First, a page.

New York Hall of Science

The New York Hall of Science often referred to as NYSCI, is a science museum situated in the Flushing Meadows-Corona Park in Queens, New York City, located in the part of the park located in Corona. It is among those few buildings left of 1964’s New York World’s Fair and is the only interactive science and technology center. More than 400 interactive exhibits are focused on chemistry, biology, and physics.

The museum was founded in 1964 as part of the 1964 World’s Fair in Flushing Meadows-Corona Park. It was, at its time, among the only a handful of science museums operating. In contrast to other museums, which were shut down shortly following the Fair, the Hall was open and used as a resource for schoolchildren. The Hall’s exhibits were not as extensive but included the plans to build the first aquarium open to the public.

The Hall located in Queens was open for 15 years. However, in 1979, the Hall was closed for major repairs and was not scheduled to be reopened until 1983 at the most. In May 1982, as stated in an article in the New York Daily News article at the time, the state of the museum had declined to the point where “paint peels from the Saturn V and Apollo hulls, and graffiti adorn the walls around the space park; chipped cement and scattered stones fill the moat beneath the hall.” Despite renovations being completed in 1983, funding from the city to the space museum had been cut since only $40,000 of the $8 million promised funds was collected.

When the museum was established in 1984, A hired physicist Alan J. Friedman from Queens, NYC assist in the museum’s transformation from the focus of science fiction exhibits that predicted the future to relevance to the life of everyday citizens. When Friedman was hired as museum director, the building was empty, with “an inch of water on the floor. All the exhibits had been given away. Even the light fixtures had been yanked out of the wall” Renovations continued.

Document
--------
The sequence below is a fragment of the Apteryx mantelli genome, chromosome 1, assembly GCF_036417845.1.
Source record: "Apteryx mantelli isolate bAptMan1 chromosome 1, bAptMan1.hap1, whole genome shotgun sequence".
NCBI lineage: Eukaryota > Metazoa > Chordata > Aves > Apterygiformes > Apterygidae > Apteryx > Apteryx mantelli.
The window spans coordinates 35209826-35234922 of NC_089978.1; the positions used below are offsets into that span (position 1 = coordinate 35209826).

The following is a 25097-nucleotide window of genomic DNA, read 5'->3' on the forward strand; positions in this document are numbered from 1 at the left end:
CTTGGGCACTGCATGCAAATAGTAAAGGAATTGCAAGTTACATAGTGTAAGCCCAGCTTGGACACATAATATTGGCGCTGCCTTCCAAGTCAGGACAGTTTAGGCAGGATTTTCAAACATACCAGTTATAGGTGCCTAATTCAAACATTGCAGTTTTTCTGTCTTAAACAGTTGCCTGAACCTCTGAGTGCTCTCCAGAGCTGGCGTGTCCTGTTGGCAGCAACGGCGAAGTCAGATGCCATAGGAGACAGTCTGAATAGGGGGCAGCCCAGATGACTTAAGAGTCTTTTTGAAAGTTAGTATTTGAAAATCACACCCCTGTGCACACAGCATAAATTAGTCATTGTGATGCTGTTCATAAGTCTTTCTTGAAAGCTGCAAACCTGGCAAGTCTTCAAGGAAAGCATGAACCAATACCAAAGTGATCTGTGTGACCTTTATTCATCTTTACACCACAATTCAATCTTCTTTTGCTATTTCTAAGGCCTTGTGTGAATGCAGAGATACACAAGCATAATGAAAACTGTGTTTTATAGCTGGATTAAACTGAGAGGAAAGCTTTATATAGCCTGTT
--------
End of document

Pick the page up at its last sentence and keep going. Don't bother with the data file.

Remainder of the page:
The Hall concentrates on teaching children from ages 1-to 17. Its viewers are mostly urban youngsters for whom the experience of science is different. The museum has a vast collection that is permanent and also a selection of touring exhibitions. While it was not as expected, the museum was one of the first museums to let youngsters evaluate its exhibits, and I was pleased to receive their comments to help prepare for its reopening in 1986.


  • Connections: The Nature of Networks
  • Feedback
  • Gingerbread Lane
  • Hidden Kingdoms: The World of Microbes
  • Mathematica: A World of Numbers… and Beyond
  • Marvelous Molecules- The Secret of Life
  • Preschool Place EZ Bed Bugs Exterminator Queens
  • Realm of the Atom
  • Rocket Park Science Playground
  • Science Technology Library
  • The Search for Life Beyond the Earth
  • Seeing the Light
  • Sound Sensations: The Inside Story of Audio
  • The Sports Challenge
  • Technology Gallery
  • Amateur Radio Station.

Look into other neighborhoods, such as Noguchi Museum